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Microsoft is growing its video game domain, acquiring the parent company of publisher Bethesda Softworks for $7.5 billion in cash.
Through the deal to purchase ZeniMax Media, the Xbox maker will become the owner of one of the largest private game developers and publishers, known for making such franchises as Fallout, Doom and The Elder Scrolls.
Microsoft cited its focus on growing cloud gaming service Xbox Game Pass, which has 15 million subscribers, as one motivation for the deal. Bethesda games, including Fallout 76, are already available on the service. More will be added to Game Pass and eventually the publishers new releases, including upcoming space epic Starfield, will be available on the service the same day the launch on Xboxes and PCs.
The Redmond, Washington, tech giant will also grow its portfolio from 15 creative studios to 23 through the acquisition. The publisher’s studios include Bethesda Softworks, Bethesda Game Studios, id Software, Arkane, Alpha Dog and Roundhouse Studios.
“Gaming is the most expansive category in the entertainment industry, as people everywhere turn to gaming to connect, socialize and play with their friends,” said Microsoft CEO Satya Nadella. “Quality differentiated content is the engine behind the growth and value of Xbox Game Pass — from Minecraft to Flight Simulator. As a proven game developer and publisher, Bethesda has seen success across every category of games, and together, we will further our ambition to empower the more than three billion gamers worldwide.”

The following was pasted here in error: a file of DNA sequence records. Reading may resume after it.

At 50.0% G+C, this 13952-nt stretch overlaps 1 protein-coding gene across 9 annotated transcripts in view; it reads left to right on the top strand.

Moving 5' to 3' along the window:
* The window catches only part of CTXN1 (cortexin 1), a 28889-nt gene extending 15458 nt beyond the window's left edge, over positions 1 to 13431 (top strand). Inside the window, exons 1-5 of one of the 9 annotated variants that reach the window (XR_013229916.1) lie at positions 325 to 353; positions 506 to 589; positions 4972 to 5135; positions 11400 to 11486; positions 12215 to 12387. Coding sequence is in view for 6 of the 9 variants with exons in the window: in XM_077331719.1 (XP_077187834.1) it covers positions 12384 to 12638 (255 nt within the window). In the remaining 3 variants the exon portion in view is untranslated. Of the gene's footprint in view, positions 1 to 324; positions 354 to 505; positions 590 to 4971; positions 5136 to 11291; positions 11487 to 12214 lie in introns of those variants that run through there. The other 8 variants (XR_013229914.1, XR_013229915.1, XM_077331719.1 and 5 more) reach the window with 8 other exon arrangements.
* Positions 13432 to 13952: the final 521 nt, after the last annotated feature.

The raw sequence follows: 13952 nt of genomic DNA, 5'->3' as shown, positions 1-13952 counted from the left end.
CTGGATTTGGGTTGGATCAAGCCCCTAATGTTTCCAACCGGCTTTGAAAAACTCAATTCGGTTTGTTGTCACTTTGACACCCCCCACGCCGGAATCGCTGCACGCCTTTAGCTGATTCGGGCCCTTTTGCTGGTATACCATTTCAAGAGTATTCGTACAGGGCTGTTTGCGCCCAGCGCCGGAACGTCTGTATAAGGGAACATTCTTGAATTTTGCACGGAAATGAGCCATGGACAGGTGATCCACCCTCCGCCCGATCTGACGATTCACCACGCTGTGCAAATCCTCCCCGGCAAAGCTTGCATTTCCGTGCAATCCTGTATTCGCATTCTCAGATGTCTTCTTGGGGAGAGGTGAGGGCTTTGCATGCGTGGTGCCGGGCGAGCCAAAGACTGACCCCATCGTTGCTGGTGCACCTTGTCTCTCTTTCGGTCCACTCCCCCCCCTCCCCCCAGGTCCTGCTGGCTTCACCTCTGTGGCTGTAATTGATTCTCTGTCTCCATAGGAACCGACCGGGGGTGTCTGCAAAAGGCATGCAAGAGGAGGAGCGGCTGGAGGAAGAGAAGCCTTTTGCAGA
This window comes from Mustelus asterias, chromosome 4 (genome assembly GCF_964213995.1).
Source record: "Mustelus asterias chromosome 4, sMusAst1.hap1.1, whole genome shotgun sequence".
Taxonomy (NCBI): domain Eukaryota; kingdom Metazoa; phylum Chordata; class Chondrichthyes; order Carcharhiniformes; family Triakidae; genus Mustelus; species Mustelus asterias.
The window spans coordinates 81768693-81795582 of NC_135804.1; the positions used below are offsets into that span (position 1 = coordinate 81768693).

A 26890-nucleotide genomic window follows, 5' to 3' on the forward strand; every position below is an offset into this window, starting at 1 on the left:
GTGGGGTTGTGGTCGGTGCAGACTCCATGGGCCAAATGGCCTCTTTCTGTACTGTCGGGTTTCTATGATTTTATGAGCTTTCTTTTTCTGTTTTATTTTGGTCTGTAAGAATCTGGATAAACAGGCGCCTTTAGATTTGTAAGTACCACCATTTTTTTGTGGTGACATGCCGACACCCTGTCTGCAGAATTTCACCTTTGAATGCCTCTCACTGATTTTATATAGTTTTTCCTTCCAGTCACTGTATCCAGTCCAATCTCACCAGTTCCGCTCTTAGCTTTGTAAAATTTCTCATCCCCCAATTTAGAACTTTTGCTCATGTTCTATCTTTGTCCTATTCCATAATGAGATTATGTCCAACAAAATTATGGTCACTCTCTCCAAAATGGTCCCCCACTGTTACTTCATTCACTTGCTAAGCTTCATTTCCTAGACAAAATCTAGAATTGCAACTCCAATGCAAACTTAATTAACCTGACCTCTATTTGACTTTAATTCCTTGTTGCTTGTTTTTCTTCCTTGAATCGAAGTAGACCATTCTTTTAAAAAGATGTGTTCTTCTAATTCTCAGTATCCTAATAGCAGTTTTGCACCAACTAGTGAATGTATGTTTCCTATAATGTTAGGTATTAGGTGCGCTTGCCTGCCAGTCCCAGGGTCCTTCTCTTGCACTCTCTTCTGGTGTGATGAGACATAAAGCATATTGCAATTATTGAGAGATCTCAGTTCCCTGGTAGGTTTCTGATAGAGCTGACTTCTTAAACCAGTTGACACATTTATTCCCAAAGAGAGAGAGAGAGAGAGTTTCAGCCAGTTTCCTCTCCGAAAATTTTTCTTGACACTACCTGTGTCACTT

Microsoft announced the purchase not long after revealing details of its two new consoles, Xbox Series X and Xbox Series S, which will launch Nov. 10. The acquisitive company has purchased a number of game developers over the years, including Minecraft maker Mojang in 2014. It was also among the companies that made a play for the U.S. operations of TikTok, but owner ByteDance ultimately chose to move forward with a deal with Oracle.
The deal marks a new chapter for Rockville, Maryland-based Bethesda, which was founded in 1999 by chairman and CEO Robert Altman. Microsoft says the company’s leadership and operational structure will remain in place.
“This is a thrilling day for this company, our employees, and our fans,” Altman said in a statement. “We have enjoyed a close partnership with Microsoft for decades, and this deal is a natural progression of those years working together. The big winners today are our fans. We are continuing to develop our slate of AAA games, but now with Microsoft’s scale and entire Game Stack, our games can only get better.”
Microsoft expects the acquisition to close in the first half of fiscal 2021.
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